With a flat cap almost guaranteed for the next two seasons, this offseason has seen less money doled out to free agents and more cash-strapped teams making questionable moves. The Ottawa Senators have been relatively busy, trading for starting goalie Matt Murray, defensemen Erik Gudbranson and Josh Brown, and forward Austin Watson. They have also made a couple of depth signings, but they have yet to address many of the massive holes in their lineup.
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Some free agents are still available who would be good fits and also fill needs for the Senators next season. The franchise is currently sitting at $27 million below the cap and $6.5 million below the cap floor. Bruce Garrioch of the Ottawa Sun reported the Senators are still interested in adding some forward depth, specifically at center (from ‘GARRIOCH: Matt Murray wastes no time in signing a four-year extension with the Ottawa Senators,’ Ottawa Sun, 10/10/2020).
With the defense core set, forwards will be the focus going forward. The team is determined to go young, however, being young means you can only be so competitive. Many of the following players will not fit long-term but fulfill an immediate need.
The 27-year-old Finn had a very down year with the Nashville Predators last season, putting together a 30-point season in 63 games. If the Senators sign Mikael Granlund, you can expect it to be on a one-year deal that would mostly showcase him to the league and likely make him trade bait for the deadline.
With that said, if he is interested in a three-year deal worth $3 to $4 million annually, he could become the team’s first-line center, playing with Brady Tkachuk and likely Drake Batherson. He would have every opportunity to succeed with the Sens and that might be very enticing.
28-year-old Erik Haula was traded to the Florida Panthers at last year’s deadline, however, injuries and inconsistency marred his 2019-20 season. His best season was with the Vegas Golden Knights in 2017-18 when he totalled 55 points and fell short of a 30-goal campaign by a single marker. If he can stay healthy and find consistency with his linemates, he could be a top-six forward in Ottawa, at the very least, and has the potential to center the top line.
He’s a versatile player who can play on the wing and that could garner the attention of Senators general manager Pierre Dorion, who may be curious as to the development of center/winger Colin White. White didn’t live up to expectations or the contract he signed last year so they may be looking at options. What does a contract for Haula look like for the Sens? Most likely a one year, $3 to $3.5 million deal. If his production is up he becomes a trade deadline target for playoff teams.
This feels like a very Senators signing because the 35-year-old Carl Soderberg may not have a lot left in the tank and might be hoping to show teams that he’s able to play for a few more years. Last season, he tallied 35 points for the Arizona Coyotes as a reliable center.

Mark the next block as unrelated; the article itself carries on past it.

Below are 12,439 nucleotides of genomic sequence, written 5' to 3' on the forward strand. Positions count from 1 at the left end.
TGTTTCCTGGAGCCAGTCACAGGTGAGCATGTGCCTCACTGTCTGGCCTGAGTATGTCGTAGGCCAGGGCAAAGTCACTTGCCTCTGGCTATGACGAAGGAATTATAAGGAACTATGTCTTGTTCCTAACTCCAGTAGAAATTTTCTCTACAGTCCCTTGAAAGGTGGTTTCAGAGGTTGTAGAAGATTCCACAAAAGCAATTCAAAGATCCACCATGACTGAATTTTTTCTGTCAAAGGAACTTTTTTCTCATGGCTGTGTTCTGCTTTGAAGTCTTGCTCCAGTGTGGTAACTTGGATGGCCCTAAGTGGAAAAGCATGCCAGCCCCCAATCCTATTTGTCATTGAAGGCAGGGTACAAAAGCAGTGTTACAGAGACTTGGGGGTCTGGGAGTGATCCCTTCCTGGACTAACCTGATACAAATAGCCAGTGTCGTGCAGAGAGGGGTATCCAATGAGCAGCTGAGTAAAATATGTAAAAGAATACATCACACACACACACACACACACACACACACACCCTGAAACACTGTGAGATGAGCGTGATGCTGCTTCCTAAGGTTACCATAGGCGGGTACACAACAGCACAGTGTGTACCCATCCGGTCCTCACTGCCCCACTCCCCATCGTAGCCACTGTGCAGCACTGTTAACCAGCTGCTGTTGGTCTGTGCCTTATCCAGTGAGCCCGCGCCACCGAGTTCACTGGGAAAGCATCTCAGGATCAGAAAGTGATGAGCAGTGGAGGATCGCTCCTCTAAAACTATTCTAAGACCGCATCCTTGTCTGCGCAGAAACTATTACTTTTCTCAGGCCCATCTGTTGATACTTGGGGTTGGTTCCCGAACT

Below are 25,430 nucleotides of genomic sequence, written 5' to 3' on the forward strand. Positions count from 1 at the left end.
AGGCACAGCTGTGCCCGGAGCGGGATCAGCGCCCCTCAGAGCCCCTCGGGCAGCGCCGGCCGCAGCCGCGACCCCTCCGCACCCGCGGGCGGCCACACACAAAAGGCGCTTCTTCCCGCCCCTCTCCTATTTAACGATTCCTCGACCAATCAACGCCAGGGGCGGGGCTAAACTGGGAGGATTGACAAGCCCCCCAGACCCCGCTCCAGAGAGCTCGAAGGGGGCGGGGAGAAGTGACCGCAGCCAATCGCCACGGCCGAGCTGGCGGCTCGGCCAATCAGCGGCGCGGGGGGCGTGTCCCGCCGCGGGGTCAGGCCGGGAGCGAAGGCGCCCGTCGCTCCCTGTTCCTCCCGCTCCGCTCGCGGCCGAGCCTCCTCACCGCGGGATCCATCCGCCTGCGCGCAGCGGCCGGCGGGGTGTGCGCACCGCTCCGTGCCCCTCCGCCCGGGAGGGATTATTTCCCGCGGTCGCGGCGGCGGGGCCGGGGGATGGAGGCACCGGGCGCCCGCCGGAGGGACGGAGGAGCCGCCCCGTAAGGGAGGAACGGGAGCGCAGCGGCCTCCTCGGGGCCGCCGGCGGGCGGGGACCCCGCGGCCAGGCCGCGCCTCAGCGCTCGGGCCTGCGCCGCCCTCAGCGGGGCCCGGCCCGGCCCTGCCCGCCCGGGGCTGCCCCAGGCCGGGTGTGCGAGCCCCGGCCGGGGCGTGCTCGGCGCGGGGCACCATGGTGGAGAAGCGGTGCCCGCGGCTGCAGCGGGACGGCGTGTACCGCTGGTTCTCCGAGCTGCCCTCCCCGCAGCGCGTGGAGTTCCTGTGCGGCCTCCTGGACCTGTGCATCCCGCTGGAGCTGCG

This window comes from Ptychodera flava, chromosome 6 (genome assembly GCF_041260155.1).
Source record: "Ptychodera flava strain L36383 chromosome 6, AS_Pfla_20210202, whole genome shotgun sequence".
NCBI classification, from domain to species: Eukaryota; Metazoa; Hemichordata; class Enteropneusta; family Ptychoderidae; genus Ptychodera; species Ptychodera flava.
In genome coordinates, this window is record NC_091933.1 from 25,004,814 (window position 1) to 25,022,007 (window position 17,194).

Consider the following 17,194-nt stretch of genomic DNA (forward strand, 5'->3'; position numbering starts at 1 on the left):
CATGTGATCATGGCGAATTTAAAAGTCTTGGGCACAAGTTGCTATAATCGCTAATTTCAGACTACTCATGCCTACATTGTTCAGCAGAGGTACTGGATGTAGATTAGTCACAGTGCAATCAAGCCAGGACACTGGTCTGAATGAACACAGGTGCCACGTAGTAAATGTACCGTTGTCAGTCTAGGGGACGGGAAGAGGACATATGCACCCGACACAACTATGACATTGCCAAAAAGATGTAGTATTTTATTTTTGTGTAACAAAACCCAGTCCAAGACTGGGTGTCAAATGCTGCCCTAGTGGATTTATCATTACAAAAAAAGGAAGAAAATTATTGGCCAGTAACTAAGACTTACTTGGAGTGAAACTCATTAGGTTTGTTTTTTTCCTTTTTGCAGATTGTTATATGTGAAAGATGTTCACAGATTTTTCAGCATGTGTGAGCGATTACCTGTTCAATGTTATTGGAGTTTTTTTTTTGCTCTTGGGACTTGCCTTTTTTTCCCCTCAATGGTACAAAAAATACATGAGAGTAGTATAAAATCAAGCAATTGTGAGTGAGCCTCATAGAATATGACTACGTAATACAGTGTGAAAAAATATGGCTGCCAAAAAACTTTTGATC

Soderberg would bring center depth to the Senators, lots of experience, and maybe chip in over 30 points. He wouldn’t be expected to do much more than that, especially if he is signed on a one-year deal similar to veteran contracts we’ve seen in the past like Ron Hainsey‘s.
Conor Sheary had difficulty finding consistency with the Buffalo Sabres last season and the Pittsburgh Penguins knew that there was mutual interest in a reunion. He could be a low-priced signing for the Senators coming in at less than $2 million a year as he looks to re-establishing himself as a solid middle-six winger.
The 28-year-old is still young enough to find a home after this upcoming season, but I don’t expect it to be with Ottawa. With the Senators, he would be given the opportunity to play in the top-six and contribute around 40 points barring injuries.
Kahun is an interesting player who became available due to the Sabres’ cap crunch this offseason. He is 25 years old and put up some respectable numbers in his second NHL season in 2018-19 with 31 points in 56 games. His points per game average is well over 0.50 which would be a valuable addition to the Sens’ limited offense.
There could be a fit here as he would come at a low cost and might be interested in a two or three-year deal in the range of $2 to $3 million annually. With the ability to play center or on the wing, Kahun would bring a young versatility to the Sens that they need going forward.
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The players listed above would provide excellent additions to the team with Ottawa’s roster being so young and unproven. Adding some experienced NHL forwards could take the load off of their young forward core for the better. The Sens are not expected to be a contending team this year, but that doesn’t mean that they can’t be a little more fun up front. Signing one or two of these players would provide an upgrade to the team’s underwhelming forward core.